CHAPTER 2 The Chemistry of Living Things

CHAPTER 2 The Chemistry of Living Things

Fri Sept 15 Over-riding goal: Wrap up Worksheet, note error, and move deep into membrane transport Learning Objectives from the Syllabus: explain the processes of diffusion and osmosis; apply these concepts to predicting changes in cell volume caused by exposure to different solutions; use this knowledge to evaluate a patients hydration state based on his/her hematocrit. What other factors might affect hematocrit? How could these be eliminated as possible factors?

compare and contrast facilitated diffusion with active transport ...compare and contrast primary active transport and secondary active transport. Provide an example of each; ...outline the contributions of various types of membrane transport in transepithelial transport, such as that used to transport sodium, glucose and/or water across a layer of tissue, rather than just a cell membrane Burn 1 ATP per triglyceride

2nd - last round of beta-ox. 1 FADH2 and 1 NADH 8 each from beta ox total Each round 1 acetyl-CoA 9 total Each Acetyl CoA 3 NADH, 1 FADH2 & 1 ATP (indirect) in Krebs Do this 9X 9 Acetyl CoA

X 3 NADH/cycle = 27 NADH; X 1 FADH2/ cycle = 9 FADH2; X 1 ATP/Krebs = 9 ATP Total NADH = 27+8 = 35 NADH Total FADH2 = 9 + 8 = 17 Total ATP (so far) = 9 1 = 8 Ox Phos 35 NADH X 3 ATP/NADH

+ 17 FADH2 X 2 ATP/FADH2= 139 ATP Net ATP = 139 + 8 = 147 1st beta ox Each happens 8 X Pantothenic acid is one of the Bcomplex vitamins and as such is one of many essential nutrients required for normal functioning of our metabolic processes. A) What is an essential nutrient? B) In terms of cellular respiration, what is the importance of pantothenic acid? In your groups...

1. Define Diffusion 2. Define Osmosis 3. The membrane in the vessel on the right is permeable only to I; when I solution is added to side 1... 4. a. what will happen initially?

b. after a long period of time? If the membrane is only permeable to water and you add a lot of I to side 1... a. Does I cross the membrane? b. Is there a net movement of water across the membrane? c.

If so, in which direction? Explain. 1 2 In your groups... d. What happens to the water level on each side? e. The difference in fluid level on the 2 sides has a mass; i. ii.

multiplied by the force of gravity we end up with a force called weight; when applied to the surface area of the vessel and the membrane, we end up with what? 11 22 6. Human blood plasma has a concentration of impermeable solutes ~300 mOsm. When a blood??? sample from an alien captured and kept at Area 51 was

mixed with human blood plasma the hematocrit (adjusted for dilution) dropped from 60 to 42. a. What happened to the volume of the alien blood cells? How/Why? b. Does this data suggest that human blood plasma is hypo-, iso-, or hypertonic relative to alien plasma? c. Define the term that you used for the prior answer.

There are 2 forms of facilitated transport across membranes: Active and Passive The difference is the requirement for ATP Passive Transport: Facilitated Diffusion Basic mechanism 7. So then... a. What makes this facilitated? b. How is this a form of diffusion and as such what is the driving force behind it? c. In which direction are substances transported this way?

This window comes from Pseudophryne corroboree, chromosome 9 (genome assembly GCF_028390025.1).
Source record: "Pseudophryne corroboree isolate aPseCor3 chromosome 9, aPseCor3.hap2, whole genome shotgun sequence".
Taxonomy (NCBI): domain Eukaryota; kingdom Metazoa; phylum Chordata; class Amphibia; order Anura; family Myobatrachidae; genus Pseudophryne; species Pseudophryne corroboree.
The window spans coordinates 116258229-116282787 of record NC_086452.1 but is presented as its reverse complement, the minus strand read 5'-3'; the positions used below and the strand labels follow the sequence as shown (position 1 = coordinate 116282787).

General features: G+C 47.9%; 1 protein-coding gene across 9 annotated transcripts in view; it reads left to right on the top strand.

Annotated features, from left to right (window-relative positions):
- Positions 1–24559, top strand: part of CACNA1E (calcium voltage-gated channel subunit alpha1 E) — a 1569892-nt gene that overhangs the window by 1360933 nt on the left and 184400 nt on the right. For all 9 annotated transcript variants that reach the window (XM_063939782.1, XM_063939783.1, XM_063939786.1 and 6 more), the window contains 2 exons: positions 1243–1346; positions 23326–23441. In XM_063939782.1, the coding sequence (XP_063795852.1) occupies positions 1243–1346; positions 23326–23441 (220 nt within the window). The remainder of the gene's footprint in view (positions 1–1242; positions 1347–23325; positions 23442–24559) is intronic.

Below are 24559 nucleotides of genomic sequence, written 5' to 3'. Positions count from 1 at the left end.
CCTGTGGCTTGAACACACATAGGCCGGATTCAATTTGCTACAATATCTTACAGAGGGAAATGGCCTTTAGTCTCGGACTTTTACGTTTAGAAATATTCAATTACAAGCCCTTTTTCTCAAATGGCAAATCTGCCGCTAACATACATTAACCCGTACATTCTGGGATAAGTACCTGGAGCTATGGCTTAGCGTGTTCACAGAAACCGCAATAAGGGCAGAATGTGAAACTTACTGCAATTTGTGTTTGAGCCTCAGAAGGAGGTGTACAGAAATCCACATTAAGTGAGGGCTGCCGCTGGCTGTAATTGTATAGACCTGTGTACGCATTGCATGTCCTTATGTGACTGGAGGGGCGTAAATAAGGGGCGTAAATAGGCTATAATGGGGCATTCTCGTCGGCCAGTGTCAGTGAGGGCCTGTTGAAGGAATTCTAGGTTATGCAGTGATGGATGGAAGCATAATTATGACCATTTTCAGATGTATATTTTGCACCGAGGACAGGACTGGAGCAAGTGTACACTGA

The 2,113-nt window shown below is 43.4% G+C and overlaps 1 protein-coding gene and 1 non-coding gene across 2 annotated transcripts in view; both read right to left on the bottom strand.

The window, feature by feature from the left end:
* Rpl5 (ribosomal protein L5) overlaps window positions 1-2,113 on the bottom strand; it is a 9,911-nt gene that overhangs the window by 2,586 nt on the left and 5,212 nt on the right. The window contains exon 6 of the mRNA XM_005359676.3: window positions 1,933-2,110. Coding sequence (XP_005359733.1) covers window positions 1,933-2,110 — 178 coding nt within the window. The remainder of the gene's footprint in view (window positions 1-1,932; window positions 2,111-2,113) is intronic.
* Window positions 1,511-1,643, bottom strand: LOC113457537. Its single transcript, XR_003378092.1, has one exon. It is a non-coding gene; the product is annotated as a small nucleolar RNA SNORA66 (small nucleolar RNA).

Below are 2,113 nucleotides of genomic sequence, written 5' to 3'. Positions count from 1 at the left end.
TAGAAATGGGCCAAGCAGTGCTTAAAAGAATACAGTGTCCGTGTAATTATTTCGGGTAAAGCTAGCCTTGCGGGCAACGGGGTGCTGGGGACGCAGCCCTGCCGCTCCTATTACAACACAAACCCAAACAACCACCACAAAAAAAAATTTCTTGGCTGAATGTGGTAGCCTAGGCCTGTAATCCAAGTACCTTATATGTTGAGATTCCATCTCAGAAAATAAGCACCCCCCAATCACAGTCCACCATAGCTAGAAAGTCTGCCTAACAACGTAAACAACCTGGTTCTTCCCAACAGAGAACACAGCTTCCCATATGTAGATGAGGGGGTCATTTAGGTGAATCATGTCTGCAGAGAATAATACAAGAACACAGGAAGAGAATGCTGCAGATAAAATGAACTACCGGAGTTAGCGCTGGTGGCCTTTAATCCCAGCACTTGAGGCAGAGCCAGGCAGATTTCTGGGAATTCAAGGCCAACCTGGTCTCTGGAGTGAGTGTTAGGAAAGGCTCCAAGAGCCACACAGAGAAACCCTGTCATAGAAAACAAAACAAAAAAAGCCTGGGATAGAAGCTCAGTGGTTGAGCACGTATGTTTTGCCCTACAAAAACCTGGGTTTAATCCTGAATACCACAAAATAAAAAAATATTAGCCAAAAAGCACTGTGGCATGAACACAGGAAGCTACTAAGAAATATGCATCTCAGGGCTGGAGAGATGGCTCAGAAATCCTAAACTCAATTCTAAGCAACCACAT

8. ~4 sessions back we talked about modulating protein function. Identify the specific type of modulation shown here and explain. Mon, Sept 18 Today: Wrap up transport = End of Exam 1 material Wed: Start intracellular signaling/signal transduction Lab: Recitation... TAs are making up questions... Answer as exam in lab... Review questions immediately after... Other questions. Homework: Buy a stapler

Type Group Work: Lab groups; only the people you work with in lab... 3 max; if there are 4 in your group, split in for class work Assignments that dont conform to these requirements will not receive credit. There are 2 forms of Active Transport: 1 and 2 1 Active Transport Basic Mechanism 9. How is this different from facilitated diffusion?

10. What type of protein modulation is involved? Inter-membrane Space (High Proton concentration) Mitochondrial Matrix (Low Proton Concentration) Example: Na+/K+ ATPase Responsible for Na+/K+ asymmetry across the plasma membrane. Per cycle: = example of counter transport Opposite of cotransport 2 Active Transport Basic Mechanism 11.Driving force? 12.Direction of movement? 13.Why Secondary?

Note: Typically Na+ is the Energy Ion E.g., Na+/H+ exchange, Na+/K+/ 2Cl- co-transporter E.g., Na+/Glucose cotransporter Epithelial Transport 14. What does activity of 1 do to [Na+] in the cell? 15. How does this result in the arrow pointing to the right in 2 16. How does the activity of 1 lead to the movements of water indicated by the arrows? Endocytosis and Exocytosis Move Materials in Bulk Define Endocytosis & ID a situation in which it might be used

Define Exocytosis & ID a situation in which it might be used

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